Introduction to clustered tables

This document provides an overview of table clustering capabilities in BigQuery.

Overview

When you create a clustered table in BigQuery, the table data is automatically organized based on the contents of one or more columns in the table’s schema. The columns you specify are used to colocate related data. When you cluster a table using multiple columns, the order of columns you specify is important. The order of the specified columns determines the sort order of the data.

Clustering can improve the performance of certain types of queries such as queries that use filter clauses and queries that aggregate data. When data is written to a clustered table by a query job or a load job, BigQuery sorts the data using the values in the clustering columns. These values are used to organize the data into multiple blocks in BigQuery storage. When you submit a query that contains a clause that filters data based on the clustering columns, BigQuery uses the sorted blocks to eliminate scans of unnecessary data.

Similarly, when you submit a query that aggregates data based on the values in the clustering columns, performance is improved because the sorted blocks colocate rows with similar values.

When to use clustering

BigQuery supports clustering for both partitioned and non-partitioned tables.

Use clustering under the following circumstances:

  • You don't need strict cost guarantees before running the query.
  • You need more granularity than partitioning alone allows. To get clustering benefits in addition to partitioning benefits, you can use the same column for both partitioning and clustering.
  • Your queries commonly use filters or aggregation against multiple particular columns.

Use partitioning under the following circumstances:

  • You need strict cost guarantees before running the query.
  • You need partition-level management. For example, you need to set a partition expiration time rather than a table expiration time.
  • You want to specify how the data will be partitioned and what data is in each partition. For example, you want to define time granularity or define the ranges used to partition the table for integer range partitioning.

Prefer clustering over partitioning under the following circumstances:

  • Partitioning results in a small amount of data per partition (approximately less than 1 GB).
  • Partitioning results in a large number of partitions beyond the limits on partitioned tables.
  • Partitioning results in your mutation operations modifying the majority of partitions in the table frequently (for example, every few minutes).

When you use clustering and partitioning together, the data can be partitioned by a date or timestamp column and then clustered on a different set of columns. In this case, data in each partition is clustered based on the values of the clustering columns. Partitioning provides a way to obtain accurate cost estimates for queries (based on the partitions that are scanned).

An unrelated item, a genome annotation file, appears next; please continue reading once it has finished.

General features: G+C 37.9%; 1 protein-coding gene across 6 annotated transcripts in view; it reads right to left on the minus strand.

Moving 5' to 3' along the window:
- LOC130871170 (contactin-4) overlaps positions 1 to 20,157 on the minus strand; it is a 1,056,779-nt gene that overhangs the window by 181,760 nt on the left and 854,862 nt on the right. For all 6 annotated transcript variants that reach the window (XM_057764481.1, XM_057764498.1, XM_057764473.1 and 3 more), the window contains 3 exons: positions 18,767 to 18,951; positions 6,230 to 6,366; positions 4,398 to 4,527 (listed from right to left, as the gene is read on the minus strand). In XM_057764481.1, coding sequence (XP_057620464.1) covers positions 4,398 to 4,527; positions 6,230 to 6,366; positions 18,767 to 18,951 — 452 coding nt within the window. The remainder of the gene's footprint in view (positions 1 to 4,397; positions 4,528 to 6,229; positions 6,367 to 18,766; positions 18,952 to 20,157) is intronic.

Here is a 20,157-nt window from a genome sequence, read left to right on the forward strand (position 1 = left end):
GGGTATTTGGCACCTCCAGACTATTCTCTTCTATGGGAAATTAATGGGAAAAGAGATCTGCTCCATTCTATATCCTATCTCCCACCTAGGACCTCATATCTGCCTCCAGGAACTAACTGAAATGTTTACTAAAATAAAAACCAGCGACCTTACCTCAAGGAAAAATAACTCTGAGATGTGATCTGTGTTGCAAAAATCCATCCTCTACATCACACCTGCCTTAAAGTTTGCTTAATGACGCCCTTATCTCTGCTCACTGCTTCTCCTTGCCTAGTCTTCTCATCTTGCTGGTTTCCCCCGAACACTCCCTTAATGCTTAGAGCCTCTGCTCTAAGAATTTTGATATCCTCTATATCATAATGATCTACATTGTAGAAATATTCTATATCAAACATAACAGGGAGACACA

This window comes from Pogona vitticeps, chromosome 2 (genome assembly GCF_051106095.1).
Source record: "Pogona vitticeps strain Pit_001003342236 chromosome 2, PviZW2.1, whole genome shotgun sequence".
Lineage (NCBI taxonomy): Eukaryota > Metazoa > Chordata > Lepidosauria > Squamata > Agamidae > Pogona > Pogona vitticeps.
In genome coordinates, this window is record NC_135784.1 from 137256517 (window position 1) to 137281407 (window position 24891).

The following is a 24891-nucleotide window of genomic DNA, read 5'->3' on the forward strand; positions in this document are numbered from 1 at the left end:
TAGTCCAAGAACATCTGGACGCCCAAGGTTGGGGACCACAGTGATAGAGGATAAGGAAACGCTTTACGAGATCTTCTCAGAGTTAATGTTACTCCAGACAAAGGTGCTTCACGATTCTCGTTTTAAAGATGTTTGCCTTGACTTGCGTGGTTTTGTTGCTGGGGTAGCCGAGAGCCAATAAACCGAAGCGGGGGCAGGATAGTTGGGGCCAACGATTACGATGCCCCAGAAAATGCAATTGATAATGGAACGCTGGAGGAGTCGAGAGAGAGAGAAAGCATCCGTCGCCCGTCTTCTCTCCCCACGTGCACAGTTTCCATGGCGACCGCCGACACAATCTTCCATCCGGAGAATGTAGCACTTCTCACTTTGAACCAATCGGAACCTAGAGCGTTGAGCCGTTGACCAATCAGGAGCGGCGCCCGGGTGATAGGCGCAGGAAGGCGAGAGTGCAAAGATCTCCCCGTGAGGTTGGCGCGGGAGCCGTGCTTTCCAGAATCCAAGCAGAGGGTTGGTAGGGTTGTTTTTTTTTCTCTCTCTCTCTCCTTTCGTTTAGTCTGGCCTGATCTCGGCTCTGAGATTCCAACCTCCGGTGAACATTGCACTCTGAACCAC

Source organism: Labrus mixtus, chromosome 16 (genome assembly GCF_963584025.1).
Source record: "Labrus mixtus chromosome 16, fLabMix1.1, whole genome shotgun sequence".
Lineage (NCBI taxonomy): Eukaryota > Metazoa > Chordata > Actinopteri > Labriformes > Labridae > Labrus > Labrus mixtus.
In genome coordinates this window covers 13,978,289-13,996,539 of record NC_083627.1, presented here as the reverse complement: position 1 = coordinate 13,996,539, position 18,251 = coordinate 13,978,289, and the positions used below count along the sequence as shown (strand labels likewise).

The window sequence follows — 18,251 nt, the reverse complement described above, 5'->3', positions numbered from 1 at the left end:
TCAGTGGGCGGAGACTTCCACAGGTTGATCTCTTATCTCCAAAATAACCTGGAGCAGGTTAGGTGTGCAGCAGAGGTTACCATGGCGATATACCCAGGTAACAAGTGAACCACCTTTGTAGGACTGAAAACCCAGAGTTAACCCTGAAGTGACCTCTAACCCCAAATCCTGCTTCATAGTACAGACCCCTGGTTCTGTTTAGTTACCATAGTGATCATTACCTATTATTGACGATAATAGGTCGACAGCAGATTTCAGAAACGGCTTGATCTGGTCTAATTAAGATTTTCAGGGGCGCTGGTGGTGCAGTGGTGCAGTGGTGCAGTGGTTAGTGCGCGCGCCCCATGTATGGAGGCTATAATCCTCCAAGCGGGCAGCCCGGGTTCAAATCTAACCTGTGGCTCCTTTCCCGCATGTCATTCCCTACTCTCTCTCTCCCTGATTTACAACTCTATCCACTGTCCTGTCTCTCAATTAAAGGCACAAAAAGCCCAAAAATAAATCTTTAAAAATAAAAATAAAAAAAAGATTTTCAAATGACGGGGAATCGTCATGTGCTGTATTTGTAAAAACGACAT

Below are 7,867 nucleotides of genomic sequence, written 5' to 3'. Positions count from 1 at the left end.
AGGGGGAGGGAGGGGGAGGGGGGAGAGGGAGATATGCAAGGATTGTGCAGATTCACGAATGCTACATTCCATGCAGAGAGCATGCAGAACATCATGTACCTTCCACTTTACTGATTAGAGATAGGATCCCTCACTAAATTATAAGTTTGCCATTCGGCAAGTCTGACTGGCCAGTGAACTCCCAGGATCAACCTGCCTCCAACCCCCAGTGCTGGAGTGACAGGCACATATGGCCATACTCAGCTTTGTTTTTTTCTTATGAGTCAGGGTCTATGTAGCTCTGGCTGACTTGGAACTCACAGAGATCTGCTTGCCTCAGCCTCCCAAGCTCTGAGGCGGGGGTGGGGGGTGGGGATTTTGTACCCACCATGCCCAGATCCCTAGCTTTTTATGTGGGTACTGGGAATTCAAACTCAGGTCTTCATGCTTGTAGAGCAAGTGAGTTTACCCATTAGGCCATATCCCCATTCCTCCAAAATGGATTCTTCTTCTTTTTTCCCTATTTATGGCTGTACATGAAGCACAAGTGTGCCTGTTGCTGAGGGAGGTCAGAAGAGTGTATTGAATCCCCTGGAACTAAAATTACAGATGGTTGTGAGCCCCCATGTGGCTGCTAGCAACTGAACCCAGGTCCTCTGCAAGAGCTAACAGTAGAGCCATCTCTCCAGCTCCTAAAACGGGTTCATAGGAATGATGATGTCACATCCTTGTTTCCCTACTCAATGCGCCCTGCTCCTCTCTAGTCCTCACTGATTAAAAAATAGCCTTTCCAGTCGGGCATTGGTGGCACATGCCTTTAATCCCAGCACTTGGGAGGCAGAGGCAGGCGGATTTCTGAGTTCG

Clustering partitioned tables

In a partitioned table, data is stored in physical blocks, each of which holds one partition of data. A partitioned table maintains these properties across all operations that modify it: query jobs, Data Manipulation Language (DML) statements, Data Definition Language (DDL) statements, load jobs, and copy jobs. This requires BigQuery to maintain more metadata than a unpartitioned table. As the number of partitions increases, the amount of metadata overhead increases.

Although more metadata must be maintained, by ensuring that data is partitioned globally, BigQuery can more accurately estimate the bytes processed by a query before you run it. This cost calculation provides an upper bound on the final cost of the query.

In a clustered table, BigQuery automatically sorts the data based on the values in the clustering columns and organizes them in optimally sized storage blocks. You can achieve more finely grained sorting by creating a table that is clustered and partitioned. A clustered table maintains the sort properties in the context of each operation that modifies it. As a result, BigQuery might not be able to accurately estimate the bytes processed by the query or the query costs. When blocks of data are eliminated during a query, BigQuery provides a best effort reduction of the query costs.

Automatic re-clustering

As data is added to a clustered table, the newly inserted data can be written to blocks that contain key ranges that overlap with the key ranges in previously written blocks. These overlapping keys weaken the sort property of the table.

To maintain the performance characteristics of a clustered table, BigQuery performs automatic re-clustering in the background to restore the sort property of the table. For partitioned tables, clustering is maintained for data within the scope of each partition.

Clustered table quotas and limits

When you use the clustered table feature with a partitioned table, you are subject to the limits on partitioned tables.

Quotas and limits also apply to the different types of jobs you can run against clustered tables, including:

For more information about all quotas and limits, see Quotas and limits.

Clustered table pricing

When you create and use clustered tables in BigQuery, your charges are based on how much data is stored in the tables and on the queries you run against the data:

Many clustered table operations don't incur charges, including loading data into clustered tables, copying tables and partitions, and exporting data. These operations are subject to BigQuery's Quotas and limits. For information about all free operations, see Free operations on the pricing page.

For a detailed clustered table pricing example, see the Pricing page.

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